ANI 206 History of Animation
This course is an introduction to the history and development of the field of animation. We will explore this subject from various perspectives: by chronology, from its prehistory before the invention of film to the present day; by form, including method and medium; by culture, comparing the US to Japan, Russia, Europe and others; by subject; and by personality, concentrating on the figures who have shaped the art form and continue to influence it through their example. Students are expected to bring an enthusiastic interest in the medium, and to devote serious effort to reading about, viewing, researching and discussing animation and the artists who have created it.
During our examination of the artwork, we will pay special attention to the attitudes and influences of race, gender, technology, culture, and the conflict between art and industry.
There are several writing assignments, reading questions, and quizzes throughout the quarter, in addition to a final exam.
The World History of Animation by Stephen Cavalier, University of California Press; 1 edition (September 9, 2011), ISBN: 9780520261129
*Experimental Animation: Origins of a New Art by Robert Russett and Cecile Starr. Da Capo Press, 1976.
*Cartoons: 100 Years of Cinema Animation by Giannalberto Bendazzi. Indiana University Press, 1996.
Of Mice and Magic by Leonard Maltin. Plume Books, 1987
Disney Animation: the Illusion of Life by Frank Thomas and Ollie Johnston. Hyperion, 1995.
Art in Motion: Animation Aesthetics by Maureen Furniss. Indiana University Press, 1998
Understanding Animation by Paul Wells. Routledge, 1998.
Before Mickey by Donald Crafton. University of Chicago Press, 1993.
*Masters of Animation by John Grant. Watson-Guptill, 2001.
Animation and America by Paul Wells. Rutgers University Press, 2002.
Serious Business: The Art and Commerce of Animation in America by Stefan Kanfer. DeCapo Press, 2000.
A Reader in Animation Studies by Jane Pilling. Indiana University Press, 1999.
A Short Guide to Writing About Film by Timothy Corrigan, Longman,2003.
4 quizzes -5 points each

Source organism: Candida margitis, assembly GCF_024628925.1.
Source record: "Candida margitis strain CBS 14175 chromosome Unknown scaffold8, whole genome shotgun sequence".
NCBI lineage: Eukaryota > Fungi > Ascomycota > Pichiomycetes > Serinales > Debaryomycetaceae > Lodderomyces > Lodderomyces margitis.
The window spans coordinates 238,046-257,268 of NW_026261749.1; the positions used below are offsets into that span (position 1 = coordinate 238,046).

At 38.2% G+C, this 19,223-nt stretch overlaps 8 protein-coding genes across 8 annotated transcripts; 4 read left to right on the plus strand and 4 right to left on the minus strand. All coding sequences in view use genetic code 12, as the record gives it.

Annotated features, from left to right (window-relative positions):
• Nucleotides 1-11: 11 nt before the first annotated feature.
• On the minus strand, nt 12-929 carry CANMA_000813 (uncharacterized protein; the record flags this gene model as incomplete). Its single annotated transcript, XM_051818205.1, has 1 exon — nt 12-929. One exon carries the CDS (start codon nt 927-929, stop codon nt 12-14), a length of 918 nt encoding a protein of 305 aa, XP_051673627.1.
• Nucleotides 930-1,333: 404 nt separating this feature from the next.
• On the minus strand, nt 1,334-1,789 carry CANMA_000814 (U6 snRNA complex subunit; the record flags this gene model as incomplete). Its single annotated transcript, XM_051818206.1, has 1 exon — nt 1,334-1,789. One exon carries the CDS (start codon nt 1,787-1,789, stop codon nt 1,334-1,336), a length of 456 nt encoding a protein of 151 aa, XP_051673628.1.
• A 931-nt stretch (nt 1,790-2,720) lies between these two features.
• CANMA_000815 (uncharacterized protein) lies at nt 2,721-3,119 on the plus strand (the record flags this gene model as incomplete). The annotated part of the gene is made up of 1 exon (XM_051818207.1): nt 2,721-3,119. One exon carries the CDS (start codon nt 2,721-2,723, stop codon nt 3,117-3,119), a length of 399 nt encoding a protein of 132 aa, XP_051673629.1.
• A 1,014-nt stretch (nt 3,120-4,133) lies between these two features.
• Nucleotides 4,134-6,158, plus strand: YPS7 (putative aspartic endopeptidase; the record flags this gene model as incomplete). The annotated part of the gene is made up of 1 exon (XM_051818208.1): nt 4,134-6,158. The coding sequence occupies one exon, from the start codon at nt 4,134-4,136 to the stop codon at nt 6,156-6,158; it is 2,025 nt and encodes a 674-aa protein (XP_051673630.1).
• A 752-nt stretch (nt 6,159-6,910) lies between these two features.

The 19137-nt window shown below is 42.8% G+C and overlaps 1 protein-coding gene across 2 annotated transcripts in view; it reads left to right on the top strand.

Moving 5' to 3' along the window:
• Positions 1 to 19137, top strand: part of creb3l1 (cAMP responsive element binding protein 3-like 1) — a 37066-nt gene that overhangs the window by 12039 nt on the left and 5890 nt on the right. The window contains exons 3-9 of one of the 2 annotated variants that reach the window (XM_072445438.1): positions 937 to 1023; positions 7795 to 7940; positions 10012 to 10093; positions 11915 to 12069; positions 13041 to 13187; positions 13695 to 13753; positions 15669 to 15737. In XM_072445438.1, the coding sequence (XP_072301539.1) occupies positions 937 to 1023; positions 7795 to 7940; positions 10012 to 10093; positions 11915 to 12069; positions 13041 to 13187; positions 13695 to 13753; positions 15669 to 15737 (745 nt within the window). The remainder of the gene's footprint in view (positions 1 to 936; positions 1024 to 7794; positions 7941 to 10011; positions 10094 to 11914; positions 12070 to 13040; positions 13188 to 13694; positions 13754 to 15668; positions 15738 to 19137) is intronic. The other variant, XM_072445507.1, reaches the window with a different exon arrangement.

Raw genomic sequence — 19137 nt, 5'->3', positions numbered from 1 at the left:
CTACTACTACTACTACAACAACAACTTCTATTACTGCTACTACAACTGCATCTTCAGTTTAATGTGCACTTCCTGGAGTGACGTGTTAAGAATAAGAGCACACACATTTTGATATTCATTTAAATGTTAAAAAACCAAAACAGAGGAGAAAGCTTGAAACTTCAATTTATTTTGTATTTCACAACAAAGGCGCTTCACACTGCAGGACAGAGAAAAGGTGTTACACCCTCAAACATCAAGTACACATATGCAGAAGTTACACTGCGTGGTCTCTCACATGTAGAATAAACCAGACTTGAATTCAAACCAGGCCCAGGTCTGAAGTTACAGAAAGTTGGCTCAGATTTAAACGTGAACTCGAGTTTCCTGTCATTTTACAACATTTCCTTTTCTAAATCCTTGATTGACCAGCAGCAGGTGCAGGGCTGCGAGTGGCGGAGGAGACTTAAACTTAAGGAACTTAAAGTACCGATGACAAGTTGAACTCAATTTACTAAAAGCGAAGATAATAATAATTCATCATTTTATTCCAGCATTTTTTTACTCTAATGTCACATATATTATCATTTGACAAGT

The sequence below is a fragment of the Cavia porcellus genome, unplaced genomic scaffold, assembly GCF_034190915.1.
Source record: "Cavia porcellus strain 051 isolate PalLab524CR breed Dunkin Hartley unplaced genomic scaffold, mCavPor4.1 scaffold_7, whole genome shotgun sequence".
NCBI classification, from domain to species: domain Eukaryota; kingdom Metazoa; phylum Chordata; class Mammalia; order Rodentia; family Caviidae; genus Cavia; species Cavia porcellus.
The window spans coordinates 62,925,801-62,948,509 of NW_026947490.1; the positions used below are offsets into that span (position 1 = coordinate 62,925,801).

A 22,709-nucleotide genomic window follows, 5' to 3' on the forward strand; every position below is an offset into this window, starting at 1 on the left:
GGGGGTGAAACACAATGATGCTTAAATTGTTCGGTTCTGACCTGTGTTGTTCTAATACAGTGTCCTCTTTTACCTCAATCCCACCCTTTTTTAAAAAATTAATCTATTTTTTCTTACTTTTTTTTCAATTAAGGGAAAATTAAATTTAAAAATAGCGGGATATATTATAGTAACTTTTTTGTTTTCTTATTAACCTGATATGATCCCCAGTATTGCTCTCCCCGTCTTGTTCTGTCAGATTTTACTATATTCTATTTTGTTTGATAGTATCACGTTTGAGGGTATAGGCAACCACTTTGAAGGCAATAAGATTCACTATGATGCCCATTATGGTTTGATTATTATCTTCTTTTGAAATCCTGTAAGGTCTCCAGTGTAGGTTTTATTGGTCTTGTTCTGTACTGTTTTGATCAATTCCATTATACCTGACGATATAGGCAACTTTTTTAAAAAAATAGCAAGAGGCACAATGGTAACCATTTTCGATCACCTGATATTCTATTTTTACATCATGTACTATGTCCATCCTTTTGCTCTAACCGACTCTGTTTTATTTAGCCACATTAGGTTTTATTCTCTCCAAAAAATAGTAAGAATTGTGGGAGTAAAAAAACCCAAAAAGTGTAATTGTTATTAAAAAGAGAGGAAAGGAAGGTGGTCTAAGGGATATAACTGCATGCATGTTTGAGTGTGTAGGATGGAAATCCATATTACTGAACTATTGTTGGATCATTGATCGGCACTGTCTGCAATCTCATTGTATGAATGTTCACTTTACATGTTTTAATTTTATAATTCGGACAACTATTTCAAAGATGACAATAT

4 reaction papers -5 points each
4 reading assignments-5 points each
1 research paper-20 points
1 final written exam-20 points
Total 100 = A
10 bonus points for participation, based on attendance, puntuality and active class participation.
A = 100-93 A- = 92-90 B+ = 89-87 B = 86-83 B- = 82-80 C+ = 79-77 C = 76-73 C- = 72-70 D+ = 69-67 D = 66-63 D- = 62-60 F = 59-0 **Your grades are based upon completion of assignments when due, quality of work, active class participation and attendance.**
**Your grades are based upon completion of assignments when due, quality of work, active class participation and attendance.**
Students will be able to identify the technical and artistic contributions of animators throughout history.
Students will be able to apply critical vocabulary through reflection, comparisons and analysis.
Students will gain an understanding of the economic, social and technological contexts that have shaped the development of animation around the world
Students will discover lesser-known work from under-represented genres and cultures, and the value of their diversity
Students will explore the varied potential of animation as an entertaining, expressive and meaningful art form
Learning outcomes will be achieved upon successful completion of coursework.
Course work includes:
We will be watching many examples of animation, complete when possible, but often just selected parts due to our time constraints.
There is a good chance that some of the films that we screen in class will not be able for you to find on your own, and everything shown in class is liable to be material for a quiz question, so it would be a wise idea to take notes as we view and discuss work.
Reading assignments: REQUIRED BEFORE EACH CLASS
This class will require 40+ pages of reading per week. There are four graded reading assignments that you must submit online https://d2l.depaul.edu All reading assignments will be listed on https://d2l.depaul.edu